Stephen Curry has come alive in the last two fourth quarters, and he’s averaging 26.2 points, five rebounds and nearly six assists while shooting a remarkable (for someone who does what he does, from where he does what he does) 44.7 percent. He’s as good a choice as any for Finals MVP in just about any year that isn’t The Weirdest NBA Year Ever. Andre Iguodala, at 14.6 points, six rebounds, 19 total assists and just as many hockey assists, alongside that defense, would be nearly as deserving were it not for Steph’s video-game numbers.

Whoever has the best game in Game 6, should Golden State prevail and take the title, will probably win it – and they’d be absolutely correct in glomming onto that trophy. Both have been brilliant. Golden State is an amazing team, a deserved champion that won 67 regular-season games, rushed through the brutal West with a 12-3 playoff record, and the club doesn't deserve the dumb asterisk that some morons will attempt to give them as they point to Kevin Love on the sidelines, and Kyrie Irving’s Instagram account. Forget those mugs – these Warriors are a team for the ages.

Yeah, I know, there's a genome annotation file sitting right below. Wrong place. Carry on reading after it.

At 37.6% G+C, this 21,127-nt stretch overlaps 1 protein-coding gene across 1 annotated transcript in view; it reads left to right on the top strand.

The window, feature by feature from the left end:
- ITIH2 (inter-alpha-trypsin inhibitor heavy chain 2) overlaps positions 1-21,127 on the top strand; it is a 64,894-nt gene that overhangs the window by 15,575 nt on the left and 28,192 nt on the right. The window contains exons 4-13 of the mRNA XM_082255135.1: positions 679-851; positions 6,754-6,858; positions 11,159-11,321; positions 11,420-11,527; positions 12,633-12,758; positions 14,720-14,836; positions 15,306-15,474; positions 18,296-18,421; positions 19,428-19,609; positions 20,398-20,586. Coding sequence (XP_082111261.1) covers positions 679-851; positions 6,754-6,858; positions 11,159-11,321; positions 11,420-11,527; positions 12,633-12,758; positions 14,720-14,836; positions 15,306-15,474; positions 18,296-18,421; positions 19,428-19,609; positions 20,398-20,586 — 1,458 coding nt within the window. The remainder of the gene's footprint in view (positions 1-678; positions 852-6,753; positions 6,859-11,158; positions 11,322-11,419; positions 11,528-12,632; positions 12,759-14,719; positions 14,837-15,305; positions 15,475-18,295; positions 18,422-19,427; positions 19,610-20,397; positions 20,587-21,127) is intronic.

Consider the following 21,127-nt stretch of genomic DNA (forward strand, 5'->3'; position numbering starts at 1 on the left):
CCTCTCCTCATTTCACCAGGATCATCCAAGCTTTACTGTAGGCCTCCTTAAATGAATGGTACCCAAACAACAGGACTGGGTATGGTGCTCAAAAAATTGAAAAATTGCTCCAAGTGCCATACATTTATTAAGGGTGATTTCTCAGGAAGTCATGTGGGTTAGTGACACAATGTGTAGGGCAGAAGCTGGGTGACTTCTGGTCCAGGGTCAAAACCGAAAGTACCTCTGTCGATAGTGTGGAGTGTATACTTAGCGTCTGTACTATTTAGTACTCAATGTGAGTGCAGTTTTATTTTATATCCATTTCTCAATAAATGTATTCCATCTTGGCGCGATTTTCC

We’re not arguing for James to win the award – because this is not a column I’m begging you to click on nor a TV show on at 11:30 in the morning – I can tell you that I don’t know who should win the award as we count down the hours to what could be the final game of the NBA’s 2014-15 season.

Furthermore, should Cleveland fall with James once again acting as the best player in the game, I’m not sure any of us should root for the indignity of him having to accept a Finals MVP trophy somewhere in the losing locker room. Even if you can’t stand LeBron, and there are still a lot of things to roll your eyes at with him, no player should be faced with that.

One player, infamously, was.

The NBA created the award in time for the 1969 Finals, the Los Angeles Lakers lost those Finals, and Jerry West was the best player on the court in the face of a Boston Celtics team that was rife with depth and little statistical fanfare. That’s neither to West’s discredit, nor is it a statement on Playing the Right Way. It’s just how these things turn out, and West was and is forever mortified by the acknowledgment and the inaugural Finals MVP he received.